Sick Of It All.
Disturbed play the Waterloo Hotel on
Chicago based quartet Disturbed spent 22 months on the road supporting the release of their last album The Sickness. That’s a long time in anyone’s books, especially considering that time was spent predominantly in the states. The band’s debut album seemingly took the world by storm, and the single Down With The Sickness quickly found itself a staple of extreme sports broadcasting, opening up the band to massive exposure. But external factors have held the band back from visiting this country before until now.
With a sound more in line with the vintage crop of thrashers than with many of the nu metal crowd, Disturbed are showing their’s life in metal yet. Ozzy Osbourne has boldly labelled them the future of metal, and their first tour of Australia selling out weeks before the band are due to land. So just why did it take so long to get here?
“The problem we had during the first album was there was a label change here in the states,” explains guitarist Dan Donegan. “We were signed to Giant, which is affiliated with Warner Brothers, but we were through BMG. When the label was sold outright to Warners what it came down to was the BMG were going to lose our international deal. So they had no reason to support our album any more, and there was no incentive for them to push the band any more, so unfortunately we lost out on that. We wanted to tour as much of the world as we could, but the timing was just bad.”
A frustrating time for the band, no doubt…
“It was frustrating. It wasn’t just problems overseas, it affected us here in the states as well, because Voices, the second single, just as things were starting to go well for it, because people were worrying about if they still had a job rather than working the single. Things just didn’t happen how we wanted things to, but it happened and we did what we had to do.”
No long after coming of almost two years on the road, the band were back in the studio to record their second disc, Believe.
“For the first time in my life I felt the pressure of having to write songs in a tour bus or a dressing room. I was so used to having some space in my bedroom and having time to just come up with stuff naturally. You can’t just say ‘today I’m going to write a song in my dressing room’. It’s got to come naturally.”
“Our lives have become quite different over the last couple of years, but by coming home and being back in that environment that we’re familiar with, made it easier on us not to overthink certain things. We didn’t want to go to LA and feel the pressure of making a follow up album or have people looking over our shoulders to make sure we can write another hit song. We basically did what we always did. The label didn’t really expect us to deliver a record last year. I think they felt seeing as we toured for almost two years that we’d take a break, but we got home in December 2001 and by January we were bored with being home. Things were coming together really quick, and we were in the studio by March.”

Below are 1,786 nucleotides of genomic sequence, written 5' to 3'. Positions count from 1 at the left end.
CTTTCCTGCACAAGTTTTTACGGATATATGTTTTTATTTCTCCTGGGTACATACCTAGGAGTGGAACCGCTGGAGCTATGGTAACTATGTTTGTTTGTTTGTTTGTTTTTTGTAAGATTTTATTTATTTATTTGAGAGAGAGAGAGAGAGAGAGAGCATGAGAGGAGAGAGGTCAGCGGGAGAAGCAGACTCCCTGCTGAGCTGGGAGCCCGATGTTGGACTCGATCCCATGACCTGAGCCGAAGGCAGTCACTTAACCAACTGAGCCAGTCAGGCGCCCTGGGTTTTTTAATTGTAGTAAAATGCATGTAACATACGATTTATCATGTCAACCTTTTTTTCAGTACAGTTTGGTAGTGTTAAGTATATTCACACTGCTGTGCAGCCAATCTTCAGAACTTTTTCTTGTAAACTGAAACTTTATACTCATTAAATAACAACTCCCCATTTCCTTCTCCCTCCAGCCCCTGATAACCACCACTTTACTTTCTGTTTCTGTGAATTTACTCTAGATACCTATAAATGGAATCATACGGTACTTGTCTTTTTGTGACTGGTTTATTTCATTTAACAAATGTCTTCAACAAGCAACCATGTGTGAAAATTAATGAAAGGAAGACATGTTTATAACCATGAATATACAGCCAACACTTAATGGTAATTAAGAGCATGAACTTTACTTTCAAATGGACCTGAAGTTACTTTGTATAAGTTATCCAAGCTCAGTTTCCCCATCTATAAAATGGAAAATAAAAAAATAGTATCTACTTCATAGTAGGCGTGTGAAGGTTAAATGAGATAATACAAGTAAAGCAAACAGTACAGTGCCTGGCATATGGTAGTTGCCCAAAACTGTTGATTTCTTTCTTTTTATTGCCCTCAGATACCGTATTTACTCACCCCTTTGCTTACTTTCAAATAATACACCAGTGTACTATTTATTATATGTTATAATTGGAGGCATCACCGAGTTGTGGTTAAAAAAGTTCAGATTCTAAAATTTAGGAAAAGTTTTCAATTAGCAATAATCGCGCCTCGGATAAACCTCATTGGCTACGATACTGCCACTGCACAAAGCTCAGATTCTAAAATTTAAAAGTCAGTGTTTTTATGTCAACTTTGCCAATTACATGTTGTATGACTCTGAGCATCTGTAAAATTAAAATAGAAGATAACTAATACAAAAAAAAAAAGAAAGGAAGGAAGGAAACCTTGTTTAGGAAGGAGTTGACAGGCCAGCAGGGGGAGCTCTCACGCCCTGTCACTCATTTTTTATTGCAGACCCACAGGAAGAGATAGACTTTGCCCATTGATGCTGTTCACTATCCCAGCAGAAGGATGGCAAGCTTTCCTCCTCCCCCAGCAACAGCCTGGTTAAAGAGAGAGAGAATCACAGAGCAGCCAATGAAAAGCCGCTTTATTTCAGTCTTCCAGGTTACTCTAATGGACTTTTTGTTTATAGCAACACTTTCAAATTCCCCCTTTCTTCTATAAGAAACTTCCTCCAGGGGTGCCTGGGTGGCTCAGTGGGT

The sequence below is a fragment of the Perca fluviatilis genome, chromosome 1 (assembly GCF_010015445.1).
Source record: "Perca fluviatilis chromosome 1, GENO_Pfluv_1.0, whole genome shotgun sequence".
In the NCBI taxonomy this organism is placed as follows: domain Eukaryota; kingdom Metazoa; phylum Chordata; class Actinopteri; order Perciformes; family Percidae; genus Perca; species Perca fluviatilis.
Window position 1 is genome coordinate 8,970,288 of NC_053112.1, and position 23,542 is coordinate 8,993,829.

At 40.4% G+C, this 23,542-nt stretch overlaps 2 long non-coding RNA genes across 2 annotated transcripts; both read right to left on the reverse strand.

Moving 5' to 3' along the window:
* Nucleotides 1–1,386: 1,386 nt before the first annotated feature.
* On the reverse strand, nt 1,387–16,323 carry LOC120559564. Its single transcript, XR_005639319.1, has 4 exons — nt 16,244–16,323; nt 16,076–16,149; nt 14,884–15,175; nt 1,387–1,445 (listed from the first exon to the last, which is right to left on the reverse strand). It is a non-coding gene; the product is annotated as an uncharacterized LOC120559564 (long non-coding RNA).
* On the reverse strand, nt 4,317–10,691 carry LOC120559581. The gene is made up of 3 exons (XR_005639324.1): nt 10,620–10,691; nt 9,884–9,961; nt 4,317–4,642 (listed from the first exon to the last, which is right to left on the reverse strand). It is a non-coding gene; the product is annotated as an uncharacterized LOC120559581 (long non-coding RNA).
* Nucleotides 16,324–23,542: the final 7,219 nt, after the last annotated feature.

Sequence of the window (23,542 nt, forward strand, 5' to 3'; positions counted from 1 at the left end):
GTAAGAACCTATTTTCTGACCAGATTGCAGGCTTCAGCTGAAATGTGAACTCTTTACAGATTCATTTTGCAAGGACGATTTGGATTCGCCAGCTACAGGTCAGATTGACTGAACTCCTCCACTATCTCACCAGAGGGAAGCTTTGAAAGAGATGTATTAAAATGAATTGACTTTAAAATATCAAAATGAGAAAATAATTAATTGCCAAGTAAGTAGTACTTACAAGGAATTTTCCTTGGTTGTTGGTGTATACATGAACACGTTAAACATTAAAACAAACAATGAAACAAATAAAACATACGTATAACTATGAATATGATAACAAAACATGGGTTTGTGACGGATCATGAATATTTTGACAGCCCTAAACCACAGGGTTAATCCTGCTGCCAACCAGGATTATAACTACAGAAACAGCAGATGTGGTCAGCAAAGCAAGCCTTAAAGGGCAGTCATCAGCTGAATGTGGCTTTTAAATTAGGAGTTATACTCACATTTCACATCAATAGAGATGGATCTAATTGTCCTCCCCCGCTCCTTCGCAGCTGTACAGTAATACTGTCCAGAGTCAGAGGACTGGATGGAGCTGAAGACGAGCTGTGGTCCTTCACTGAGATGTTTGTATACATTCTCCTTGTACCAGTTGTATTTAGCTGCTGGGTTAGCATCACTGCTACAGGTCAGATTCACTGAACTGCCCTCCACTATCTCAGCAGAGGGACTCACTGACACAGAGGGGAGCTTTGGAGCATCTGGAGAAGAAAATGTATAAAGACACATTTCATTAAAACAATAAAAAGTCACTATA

“We work better when we give ourselves a deadline. We told them March because we wanted to get back out on the road and play new material, and we knew it would take some time to get recorded and take some set up time before we get out on the road.”
Do you think Believe shows an extra two years of growth and maturity in the band over your first record?
“I definitely think so. I’ve very proud of everyone’s performance on the album, and I think everyone really stepped it up a couple of levels. We’re going in directions we haven’t been in before. We’re written the heaviest stuff we’ve ever written, and really focused on the dynamics of the songs. David’s vocals have gotten more melodic, and he’s really showing his singing voice. We really didn’t want to worry about what people’s expectations were. We just had to write for ourselves and make music for us.”
Is that what the band has always been about? Making music you’d buy yourself if you found it in a record shop?
“It’s always tough because you’ve got that pressure of following up, and Down With The Sickness was a big hit here in the states. People expect something similar, but as an artist and a musician I don’t want to duplicate what we just did. I want to grow as a band, but we’re still going to sound like us.”